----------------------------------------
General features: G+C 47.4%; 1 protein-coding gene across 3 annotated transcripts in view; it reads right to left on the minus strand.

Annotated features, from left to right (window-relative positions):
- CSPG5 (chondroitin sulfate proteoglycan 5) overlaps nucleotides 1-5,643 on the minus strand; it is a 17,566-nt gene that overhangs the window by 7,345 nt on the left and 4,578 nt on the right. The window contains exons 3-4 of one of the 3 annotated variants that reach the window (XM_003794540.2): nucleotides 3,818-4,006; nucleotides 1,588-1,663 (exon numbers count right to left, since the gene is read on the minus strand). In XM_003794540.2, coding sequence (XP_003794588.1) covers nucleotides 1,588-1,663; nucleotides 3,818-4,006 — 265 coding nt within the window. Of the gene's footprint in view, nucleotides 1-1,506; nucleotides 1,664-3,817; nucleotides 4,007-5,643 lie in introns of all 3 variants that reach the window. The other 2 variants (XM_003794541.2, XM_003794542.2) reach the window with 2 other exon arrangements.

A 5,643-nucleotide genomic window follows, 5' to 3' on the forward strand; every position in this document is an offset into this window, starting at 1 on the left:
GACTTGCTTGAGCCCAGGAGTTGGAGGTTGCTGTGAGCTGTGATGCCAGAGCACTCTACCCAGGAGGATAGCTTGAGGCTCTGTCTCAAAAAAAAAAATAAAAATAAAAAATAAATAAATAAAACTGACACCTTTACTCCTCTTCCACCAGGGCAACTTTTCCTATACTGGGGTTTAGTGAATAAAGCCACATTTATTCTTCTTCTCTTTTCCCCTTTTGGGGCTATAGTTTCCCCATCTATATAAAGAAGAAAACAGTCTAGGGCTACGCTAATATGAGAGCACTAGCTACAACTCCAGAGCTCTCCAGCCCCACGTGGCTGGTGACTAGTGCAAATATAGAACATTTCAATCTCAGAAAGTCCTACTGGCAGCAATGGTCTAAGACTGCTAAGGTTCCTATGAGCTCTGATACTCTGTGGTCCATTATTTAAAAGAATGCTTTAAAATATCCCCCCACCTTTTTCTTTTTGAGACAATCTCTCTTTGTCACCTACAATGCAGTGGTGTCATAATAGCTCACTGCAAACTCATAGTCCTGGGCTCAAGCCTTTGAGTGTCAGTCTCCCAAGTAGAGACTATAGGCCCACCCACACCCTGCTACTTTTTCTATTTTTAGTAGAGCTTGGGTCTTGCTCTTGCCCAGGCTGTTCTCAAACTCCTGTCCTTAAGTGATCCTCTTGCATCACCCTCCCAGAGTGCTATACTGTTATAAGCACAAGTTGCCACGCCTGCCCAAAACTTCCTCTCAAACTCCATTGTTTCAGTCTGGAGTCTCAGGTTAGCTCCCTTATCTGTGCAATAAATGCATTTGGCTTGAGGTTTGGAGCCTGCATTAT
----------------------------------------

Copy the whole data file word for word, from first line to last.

General features: G+C 47.4%; 1 protein-coding gene across 3 annotated transcripts in view; it reads right to left on the minus strand.

Annotated features, from left to right (window-relative positions):
- CSPG5 (chondroitin sulfate proteoglycan 5) overlaps nucleotides 1-5,643 on the minus strand; it is a 17,566-nt gene that overhangs the window by 7,345 nt on the left and 4,578 nt on the right. The window contains exons 3-4 of one of the 3 annotated variants that reach the window (XM_003794540.2): nucleotides 3,818-4,006; nucleotides 1,588-1,663 (exon numbers count right to left, since the gene is read on the minus strand). In XM_003794540.2, coding sequence (XP_003794588.1) covers nucleotides 1,588-1,663; nucleotides 3,818-4,006 — 265 coding nt within the window. Of the gene's footprint in view, nucleotides 1-1,506; nucleotides 1,664-3,817; nucleotides 4,007-5,643 lie in introns of all 3 variants that reach the window. The other 2 variants (XM_003794541.2, XM_003794542.2) reach the window with 2 other exon arrangements.

A 5,643-nucleotide genomic window follows, 5' to 3' on the forward strand; every position in this document is an offset into this window, starting at 1 on the left:
GACTTGCTTGAGCCCAGGAGTTGGAGGTTGCTGTGAGCTGTGATGCCAGAGCACTCTACCCAGGAGGATAGCTTGAGGCTCTGTCTCAAAAAAAAAAATAAAAATAAAAAATAAATAAATAAAACTGACACCTTTACTCCTCTTCCACCAGGGCAACTTTTCCTATACTGGGGTTTAGTGAATAAAGCCACATTTATTCTTCTTCTCTTTTCCCCTTTTGGGGCTATAGTTTCCCCATCTATATAAAGAAGAAAACAGTCTAGGGCTACGCTAATATGAGAGCACTAGCTACAACTCCAGAGCTCTCCAGCCCCACGTGGCTGGTGACTAGTGCAAATATAGAACATTTCAATCTCAGAAAGTCCTACTGGCAGCAATGGTCTAAGACTGCTAAGGTTCCTATGAGCTCTGATACTCTGTGGTCCATTATTTAAAAGAATGCTTTAAAATATCCCCCCACCTTTTTCTTTTTGAGACAATCTCTCTTTGTCACCTACAATGCAGTGGTGTCATAATAGCTCACTGCAAACTCATAGTCCTGGGCTCAAGCCTTTGAGTGTCAGTCTCCCAAGTAGAGACTATAGGCCCACCCACACCCTGCTACTTTTTCTATTTTTAGTAGAGCTTGGGTCTTGCTCTTGCCCAGGCTGTTCTCAAACTCCTGTCCTTAAGTGATCCTCTTGCATCACCCTCCCAGAGTGCTATACTGTTATAAGCACAAGTTGCCACGCCTGCCCAAAACTTCCTCTCAAACTCCATTGTTTCAGTCTGGAGTCTCAGGTTAGCTCCCTTATCTGTGCAATAAATGCATTTGGCTTGAGGTTTGGAGCCTGCATTAT